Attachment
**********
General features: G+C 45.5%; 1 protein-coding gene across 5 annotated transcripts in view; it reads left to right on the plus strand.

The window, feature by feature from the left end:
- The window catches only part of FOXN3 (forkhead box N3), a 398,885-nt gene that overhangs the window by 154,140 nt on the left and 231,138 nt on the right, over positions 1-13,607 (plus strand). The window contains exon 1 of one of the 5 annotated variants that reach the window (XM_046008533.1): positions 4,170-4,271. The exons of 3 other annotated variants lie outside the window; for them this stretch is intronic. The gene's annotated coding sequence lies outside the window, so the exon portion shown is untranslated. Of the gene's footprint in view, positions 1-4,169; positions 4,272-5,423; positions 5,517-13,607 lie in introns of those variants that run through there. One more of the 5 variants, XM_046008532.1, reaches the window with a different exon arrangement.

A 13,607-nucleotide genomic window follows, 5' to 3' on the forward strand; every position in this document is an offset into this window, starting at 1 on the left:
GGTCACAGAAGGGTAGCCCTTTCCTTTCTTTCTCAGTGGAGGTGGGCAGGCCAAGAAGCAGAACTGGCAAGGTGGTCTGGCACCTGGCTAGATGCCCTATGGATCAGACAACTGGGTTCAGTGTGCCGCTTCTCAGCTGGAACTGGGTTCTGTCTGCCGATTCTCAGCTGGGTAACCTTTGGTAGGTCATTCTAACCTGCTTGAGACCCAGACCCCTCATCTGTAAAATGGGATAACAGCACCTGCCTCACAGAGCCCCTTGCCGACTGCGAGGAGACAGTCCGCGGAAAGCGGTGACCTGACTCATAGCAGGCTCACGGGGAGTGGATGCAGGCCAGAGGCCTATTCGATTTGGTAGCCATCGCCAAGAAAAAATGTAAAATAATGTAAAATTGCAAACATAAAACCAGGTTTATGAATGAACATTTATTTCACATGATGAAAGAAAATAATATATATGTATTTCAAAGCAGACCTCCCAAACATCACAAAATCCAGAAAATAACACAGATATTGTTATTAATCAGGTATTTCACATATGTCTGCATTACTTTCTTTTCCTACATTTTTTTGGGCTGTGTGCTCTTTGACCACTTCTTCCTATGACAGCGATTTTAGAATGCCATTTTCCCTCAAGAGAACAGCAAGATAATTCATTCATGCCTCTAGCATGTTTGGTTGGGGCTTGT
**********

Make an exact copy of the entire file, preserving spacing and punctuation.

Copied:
General features: G+C 45.5%; 1 protein-coding gene across 5 annotated transcripts in view; it reads left to right on the plus strand.

The window, feature by feature from the left end:
- The window catches only part of FOXN3 (forkhead box N3), a 398,885-nt gene that overhangs the window by 154,140 nt on the left and 231,138 nt on the right, over positions 1-13,607 (plus strand). The window contains exon 1 of one of the 5 annotated variants that reach the window (XM_046008533.1): positions 4,170-4,271. The exons of 3 other annotated variants lie outside the window; for them this stretch is intronic. The gene's annotated coding sequence lies outside the window, so the exon portion shown is untranslated. Of the gene's footprint in view, positions 1-4,169; positions 4,272-5,423; positions 5,517-13,607 lie in introns of those variants that run through there. One more of the 5 variants, XM_046008532.1, reaches the window with a different exon arrangement.

A 13,607-nucleotide genomic window follows, 5' to 3' on the forward strand; every position in this document is an offset into this window, starting at 1 on the left:
GGTCACAGAAGGGTAGCCCTTTCCTTTCTTTCTCAGTGGAGGTGGGCAGGCCAAGAAGCAGAACTGGCAAGGTGGTCTGGCACCTGGCTAGATGCCCTATGGATCAGACAACTGGGTTCAGTGTGCCGCTTCTCAGCTGGAACTGGGTTCTGTCTGCCGATTCTCAGCTGGGTAACCTTTGGTAGGTCATTCTAACCTGCTTGAGACCCAGACCCCTCATCTGTAAAATGGGATAACAGCACCTGCCTCACAGAGCCCCTTGCCGACTGCGAGGAGACAGTCCGCGGAAAGCGGTGACCTGACTCATAGCAGGCTCACGGGGAGTGGATGCAGGCCAGAGGCCTATTCGATTTGGTAGCCATCGCCAAGAAAAAATGTAAAATAATGTAAAATTGCAAACATAAAACCAGGTTTATGAATGAACATTTATTTCACATGATGAAAGAAAATAATATATATGTATTTCAAAGCAGACCTCCCAAACATCACAAAATCCAGAAAATAACACAGATATTGTTATTAATCAGGTATTTCACATATGTCTGCATTACTTTCTTTTCCTACATTTTTTTGGGCTGTGTGCTCTTTGACCACTTCTTCCTATGACAGCGATTTTAGAATGCCATTTTCCCTCAAGAGAACAGCAAGATAATTCATTCATGCCTCTAGCATGTTTGGTTGGGGCTTGT